[Top][All Lists]

[Date Prev][Date Next][Thread Prev][Thread Next][Date Index][Thread Index]

Re: [Help-smalltalk] Timeouts for SharedQueue and Semaphore

From: Paolo Bonzini
Subject: Re: [Help-smalltalk] Timeouts for SharedQueue and Semaphore
Date: Wed, 10 Nov 2010 10:00:16 +0100
User-agent: Mozilla/5.0 (X11; U; Linux x86_64; en-US; rv: Gecko/20101027 Fedora/3.1.6-1.fc14 Lightning/1.0b3pre Mnenhy/0.8.3 Thunderbird/3.1.6

On 11/10/2010 12:51 AM, Holger Hans Peter Freyther wrote:
would it be possible to add a waitTimeSeconds/MSecs to Semaphore?
Maybe even to SharedQueue? I would like to write code like the one
below but I am a bit at a loss of how to realize it without spawning
many processes.

[ self sendSomeData c := queue nextTimeout: 3. ] on: TimeOut do: [:e
| ... ]

The right primitive to implement would be "wait for any of these
semaphores".  Then what you need would be easily written as

    nextTimeout: secs
        | delay |
        delay := (Delay forSeconds: secs).
        (Processor activeProcess waitOnAll: {delay. self}) = delay
            ifTrue: [ TimeOut signal ]

Right now the code however is dependent on each process having a single
process, so this is quite complex to do.

So it may indeed make sense to special case waiting on a Semaphore and a
Delay.  The first idea was to do something like this, forcing use of an
external semaphore in Delay:

    Semaphore>>waitTimeout: aDelay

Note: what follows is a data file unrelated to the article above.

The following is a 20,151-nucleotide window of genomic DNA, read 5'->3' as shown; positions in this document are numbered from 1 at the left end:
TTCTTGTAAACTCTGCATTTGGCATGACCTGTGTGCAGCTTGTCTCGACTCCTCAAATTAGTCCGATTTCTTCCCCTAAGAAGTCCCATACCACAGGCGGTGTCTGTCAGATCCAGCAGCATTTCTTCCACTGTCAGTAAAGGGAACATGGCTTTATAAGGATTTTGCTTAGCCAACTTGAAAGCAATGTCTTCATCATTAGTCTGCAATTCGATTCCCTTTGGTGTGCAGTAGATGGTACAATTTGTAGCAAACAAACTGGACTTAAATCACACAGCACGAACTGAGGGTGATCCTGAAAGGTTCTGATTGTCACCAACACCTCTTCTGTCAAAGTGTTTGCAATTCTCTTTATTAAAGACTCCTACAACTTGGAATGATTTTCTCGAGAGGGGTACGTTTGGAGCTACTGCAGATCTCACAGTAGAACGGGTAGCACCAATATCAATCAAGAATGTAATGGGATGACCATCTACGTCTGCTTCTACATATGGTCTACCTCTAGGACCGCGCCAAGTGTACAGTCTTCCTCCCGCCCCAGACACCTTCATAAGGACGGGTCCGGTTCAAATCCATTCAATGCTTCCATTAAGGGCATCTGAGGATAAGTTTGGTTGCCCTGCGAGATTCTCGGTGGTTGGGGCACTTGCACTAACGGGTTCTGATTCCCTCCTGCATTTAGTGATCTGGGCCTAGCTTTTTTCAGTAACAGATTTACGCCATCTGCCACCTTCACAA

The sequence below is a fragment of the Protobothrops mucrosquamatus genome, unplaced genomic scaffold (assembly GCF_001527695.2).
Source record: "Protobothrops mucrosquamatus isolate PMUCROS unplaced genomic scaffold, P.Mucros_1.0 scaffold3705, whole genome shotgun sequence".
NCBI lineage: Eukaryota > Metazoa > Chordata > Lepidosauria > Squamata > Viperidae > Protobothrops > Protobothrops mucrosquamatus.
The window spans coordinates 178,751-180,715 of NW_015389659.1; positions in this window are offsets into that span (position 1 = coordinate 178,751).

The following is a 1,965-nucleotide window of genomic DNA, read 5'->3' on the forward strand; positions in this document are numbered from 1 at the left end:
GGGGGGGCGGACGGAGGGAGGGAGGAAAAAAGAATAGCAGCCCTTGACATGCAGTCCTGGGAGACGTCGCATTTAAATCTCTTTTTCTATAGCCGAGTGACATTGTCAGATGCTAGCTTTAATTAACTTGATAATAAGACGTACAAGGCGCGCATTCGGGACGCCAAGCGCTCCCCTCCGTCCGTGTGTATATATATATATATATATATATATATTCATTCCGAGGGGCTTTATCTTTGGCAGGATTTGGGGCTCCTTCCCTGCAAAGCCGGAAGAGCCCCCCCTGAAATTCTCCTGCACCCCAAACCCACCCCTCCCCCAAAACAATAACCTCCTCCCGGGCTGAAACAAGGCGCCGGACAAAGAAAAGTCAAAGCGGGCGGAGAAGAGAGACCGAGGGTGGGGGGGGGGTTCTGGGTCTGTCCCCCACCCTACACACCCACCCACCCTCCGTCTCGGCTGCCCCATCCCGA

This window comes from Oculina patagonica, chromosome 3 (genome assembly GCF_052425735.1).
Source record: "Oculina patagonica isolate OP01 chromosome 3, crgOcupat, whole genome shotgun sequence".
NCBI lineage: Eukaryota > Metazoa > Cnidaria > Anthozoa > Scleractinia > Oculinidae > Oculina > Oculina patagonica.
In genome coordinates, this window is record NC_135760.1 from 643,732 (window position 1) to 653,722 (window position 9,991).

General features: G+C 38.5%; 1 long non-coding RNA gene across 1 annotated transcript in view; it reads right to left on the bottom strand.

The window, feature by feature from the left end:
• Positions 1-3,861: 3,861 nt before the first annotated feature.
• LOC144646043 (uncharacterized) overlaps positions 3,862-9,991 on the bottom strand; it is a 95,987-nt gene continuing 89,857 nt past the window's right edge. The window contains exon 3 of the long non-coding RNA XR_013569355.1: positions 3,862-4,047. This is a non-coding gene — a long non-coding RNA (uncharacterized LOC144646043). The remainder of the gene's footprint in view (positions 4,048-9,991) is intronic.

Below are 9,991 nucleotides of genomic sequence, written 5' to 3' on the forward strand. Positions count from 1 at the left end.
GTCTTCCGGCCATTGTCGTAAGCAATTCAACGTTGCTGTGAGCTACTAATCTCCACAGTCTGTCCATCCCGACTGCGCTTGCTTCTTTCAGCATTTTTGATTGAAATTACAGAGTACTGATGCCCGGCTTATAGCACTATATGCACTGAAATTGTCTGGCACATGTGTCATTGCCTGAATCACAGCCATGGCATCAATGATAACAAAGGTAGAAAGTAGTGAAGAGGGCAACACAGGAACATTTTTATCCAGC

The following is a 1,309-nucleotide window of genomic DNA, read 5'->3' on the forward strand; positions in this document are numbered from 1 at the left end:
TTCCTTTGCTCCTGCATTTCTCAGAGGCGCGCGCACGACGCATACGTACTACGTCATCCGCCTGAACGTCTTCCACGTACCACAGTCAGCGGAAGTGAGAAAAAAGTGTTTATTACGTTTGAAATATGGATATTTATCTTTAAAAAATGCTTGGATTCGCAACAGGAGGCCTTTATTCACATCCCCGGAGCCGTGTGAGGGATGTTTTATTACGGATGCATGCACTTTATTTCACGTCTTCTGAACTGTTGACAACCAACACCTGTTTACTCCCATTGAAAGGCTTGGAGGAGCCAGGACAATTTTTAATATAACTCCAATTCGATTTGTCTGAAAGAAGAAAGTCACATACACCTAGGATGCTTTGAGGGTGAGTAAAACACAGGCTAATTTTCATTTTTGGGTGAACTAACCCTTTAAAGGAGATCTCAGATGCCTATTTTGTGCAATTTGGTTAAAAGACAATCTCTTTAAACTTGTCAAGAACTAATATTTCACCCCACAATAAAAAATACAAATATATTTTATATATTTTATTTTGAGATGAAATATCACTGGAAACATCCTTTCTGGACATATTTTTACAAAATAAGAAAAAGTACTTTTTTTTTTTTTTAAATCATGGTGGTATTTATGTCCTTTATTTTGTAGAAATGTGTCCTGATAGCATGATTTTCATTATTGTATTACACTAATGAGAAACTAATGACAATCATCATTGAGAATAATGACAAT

| sema p |
        sema := Semaphore new.
        p := [self wait. sema signal] fork.
        aDelay waitOn: sema onExternalSignal: [ ^self ].
        p terminate.
        TimeOut signal

... which still needs to fork.  Oh well. :(

However, most of the changes needed for something like #waitOn:onExternalSignal: were a nice cleanup anyway so I went ahead with them. After doing this, I checked what Squeak does and the idea is to do "process suspend; resume" to take a process out of the semaphore wait. This fits in the new delay code pretty well, even though the timed-wait implementation is completely different from Squeak's. It is accessible via Delay>>#timedWaitOn:, patches are welcome to implement Squeak's Semaphore-side methods instead.

On top of this, letting the caller know whether there was a timeout from #timedWaitOn: requires a small change to the VM. Luckily, the change is in general a good idea.


reply via email to

[Prev in Thread] Current Thread [Next in Thread]